Pentago is a first player win: strongly solving a game using parallel in-core retrograde analysis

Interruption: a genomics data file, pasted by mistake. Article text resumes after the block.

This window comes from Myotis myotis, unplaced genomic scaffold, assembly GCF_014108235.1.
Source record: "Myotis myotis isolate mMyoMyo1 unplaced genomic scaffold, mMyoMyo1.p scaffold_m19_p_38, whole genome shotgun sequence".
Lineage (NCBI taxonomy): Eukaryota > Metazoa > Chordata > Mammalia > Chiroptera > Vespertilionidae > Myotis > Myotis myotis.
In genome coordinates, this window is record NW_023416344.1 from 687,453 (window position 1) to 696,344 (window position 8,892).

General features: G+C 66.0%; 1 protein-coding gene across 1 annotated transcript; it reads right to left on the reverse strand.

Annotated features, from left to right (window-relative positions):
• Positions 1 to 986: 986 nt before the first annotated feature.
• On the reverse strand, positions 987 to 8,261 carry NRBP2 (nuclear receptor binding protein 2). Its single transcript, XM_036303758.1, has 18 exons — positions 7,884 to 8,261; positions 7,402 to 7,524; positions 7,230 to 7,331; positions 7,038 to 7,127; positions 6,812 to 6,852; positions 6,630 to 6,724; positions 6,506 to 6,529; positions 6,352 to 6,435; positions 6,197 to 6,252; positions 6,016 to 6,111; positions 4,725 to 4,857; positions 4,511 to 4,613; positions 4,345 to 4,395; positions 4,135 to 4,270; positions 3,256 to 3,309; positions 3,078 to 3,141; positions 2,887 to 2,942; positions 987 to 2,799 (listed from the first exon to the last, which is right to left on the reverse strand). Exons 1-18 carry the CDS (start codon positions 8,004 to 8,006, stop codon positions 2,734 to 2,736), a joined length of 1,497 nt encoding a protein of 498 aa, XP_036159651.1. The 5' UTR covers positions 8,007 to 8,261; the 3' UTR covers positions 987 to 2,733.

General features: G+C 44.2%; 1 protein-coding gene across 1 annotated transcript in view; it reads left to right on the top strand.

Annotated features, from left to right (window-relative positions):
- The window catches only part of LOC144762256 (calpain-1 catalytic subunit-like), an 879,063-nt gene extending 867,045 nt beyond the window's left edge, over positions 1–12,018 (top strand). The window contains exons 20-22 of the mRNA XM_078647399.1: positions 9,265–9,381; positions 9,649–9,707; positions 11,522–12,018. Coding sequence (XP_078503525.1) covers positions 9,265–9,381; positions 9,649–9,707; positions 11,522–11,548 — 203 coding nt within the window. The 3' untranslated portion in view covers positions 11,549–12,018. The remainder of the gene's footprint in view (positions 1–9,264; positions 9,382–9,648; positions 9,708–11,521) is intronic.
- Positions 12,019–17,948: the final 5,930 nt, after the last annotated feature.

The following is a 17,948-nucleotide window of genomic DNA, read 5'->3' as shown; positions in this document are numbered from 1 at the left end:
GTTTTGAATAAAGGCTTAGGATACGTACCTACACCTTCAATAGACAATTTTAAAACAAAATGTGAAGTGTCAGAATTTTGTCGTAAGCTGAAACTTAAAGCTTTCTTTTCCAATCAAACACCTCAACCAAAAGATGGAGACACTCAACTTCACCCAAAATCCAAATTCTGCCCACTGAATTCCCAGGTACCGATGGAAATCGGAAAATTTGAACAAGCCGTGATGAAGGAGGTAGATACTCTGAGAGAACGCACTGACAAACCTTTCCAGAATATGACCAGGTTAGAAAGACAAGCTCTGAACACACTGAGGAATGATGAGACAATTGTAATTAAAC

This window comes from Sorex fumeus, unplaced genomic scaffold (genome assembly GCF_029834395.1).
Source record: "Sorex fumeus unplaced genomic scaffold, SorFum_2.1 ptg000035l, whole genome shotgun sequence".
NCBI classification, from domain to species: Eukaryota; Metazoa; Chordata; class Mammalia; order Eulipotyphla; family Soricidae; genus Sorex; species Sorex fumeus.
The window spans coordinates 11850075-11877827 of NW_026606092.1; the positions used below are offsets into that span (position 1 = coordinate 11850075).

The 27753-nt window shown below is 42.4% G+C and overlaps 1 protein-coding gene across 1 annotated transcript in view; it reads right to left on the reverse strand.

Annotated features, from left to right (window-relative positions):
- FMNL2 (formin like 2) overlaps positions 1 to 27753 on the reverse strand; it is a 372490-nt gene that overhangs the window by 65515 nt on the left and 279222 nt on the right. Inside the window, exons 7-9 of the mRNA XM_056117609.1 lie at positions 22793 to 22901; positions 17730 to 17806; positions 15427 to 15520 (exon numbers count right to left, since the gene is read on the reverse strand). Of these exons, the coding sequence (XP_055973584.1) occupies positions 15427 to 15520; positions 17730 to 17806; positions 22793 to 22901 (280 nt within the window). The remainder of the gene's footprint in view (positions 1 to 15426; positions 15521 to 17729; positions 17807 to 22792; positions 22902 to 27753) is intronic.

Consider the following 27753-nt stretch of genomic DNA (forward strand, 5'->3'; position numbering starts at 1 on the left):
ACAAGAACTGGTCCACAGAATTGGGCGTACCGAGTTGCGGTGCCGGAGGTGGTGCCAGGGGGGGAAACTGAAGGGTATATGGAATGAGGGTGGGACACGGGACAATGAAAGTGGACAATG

We present a strong solution of the board game pentago, computed using exhaustive parallel retrograde analysis in 4 hours on 98304 ($3 \times 2^{15}$) threads of NERSC’s Cray Edison. At $3.0 \times 10^{15}$ states, pentago is the largest divergent game solved to date by two orders of magnitude, and the only example of a nontrivial divergent game solved using retrograde analysis. Unlike previous retrograde analyses, our computation was performed entirely in-core, writing only a small portion of the results to disk; an out-of-core implementation would have been much slower. Symmetry was used to reduce branching factor and exploit instruction level parallelism. Despite a theoretically embarrassingly parallel structure, asynchronous message passing was required to fit the computation into available RAM, causing latency problems on an older Cray machine. All code and data for the project are open source, together with a website which combines database lookup and on-the-fly computation to interactively explore the strong solution.